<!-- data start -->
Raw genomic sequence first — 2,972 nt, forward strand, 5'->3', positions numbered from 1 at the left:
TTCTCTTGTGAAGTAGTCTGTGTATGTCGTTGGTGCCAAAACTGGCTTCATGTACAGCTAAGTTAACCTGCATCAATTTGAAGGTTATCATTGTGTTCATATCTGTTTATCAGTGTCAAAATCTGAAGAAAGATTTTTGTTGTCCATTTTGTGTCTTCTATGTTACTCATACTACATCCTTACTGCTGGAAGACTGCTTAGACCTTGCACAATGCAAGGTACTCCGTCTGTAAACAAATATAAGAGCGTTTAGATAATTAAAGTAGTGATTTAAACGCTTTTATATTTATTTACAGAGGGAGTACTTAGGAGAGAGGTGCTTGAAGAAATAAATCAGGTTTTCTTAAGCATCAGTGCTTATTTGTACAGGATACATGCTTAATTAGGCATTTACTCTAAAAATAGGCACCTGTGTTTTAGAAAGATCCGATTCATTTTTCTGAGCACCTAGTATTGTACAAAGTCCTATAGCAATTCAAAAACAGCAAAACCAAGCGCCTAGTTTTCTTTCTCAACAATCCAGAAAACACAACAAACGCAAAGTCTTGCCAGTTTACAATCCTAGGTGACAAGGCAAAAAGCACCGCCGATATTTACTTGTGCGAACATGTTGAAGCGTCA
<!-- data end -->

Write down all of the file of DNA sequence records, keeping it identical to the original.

Raw genomic sequence first — 2,972 nt, forward strand, 5'->3', positions numbered from 1 at the left:
TTCTCTTGTGAAGTAGTCTGTGTATGTCGTTGGTGCCAAAACTGGCTTCATGTACAGCTAAGTTAACCTGCATCAATTTGAAGGTTATCATTGTGTTCATATCTGTTTATCAGTGTCAAAATCTGAAGAAAGATTTTTGTTGTCCATTTTGTGTCTTCTATGTTACTCATACTACATCCTTACTGCTGGAAGACTGCTTAGACCTTGCACAATGCAAGGTACTCCGTCTGTAAACAAATATAAGAGCGTTTAGATAATTAAAGTAGTGATTTAAACGCTTTTATATTTATTTACAGAGGGAGTACTTAGGAGAGAGGTGCTTGAAGAAATAAATCAGGTTTTCTTAAGCATCAGTGCTTATTTGTACAGGATACATGCTTAATTAGGCATTTACTCTAAAAATAGGCACCTGTGTTTTAGAAAGATCCGATTCATTTTTCTGAGCACCTAGTATTGTACAAAGTCCTATAGCAATTCAAAAACAGCAAAACCAAGCGCCTAGTTTTCTTTCTCAACAATCCAGAAAACACAACAAACGCAAAGTCTTGCCAGTTTACAATCCTAGGTGACAAGGCAAAAAGCACCGCCGATATTTACTTGTGCGAACATGTTGAAGCGTCA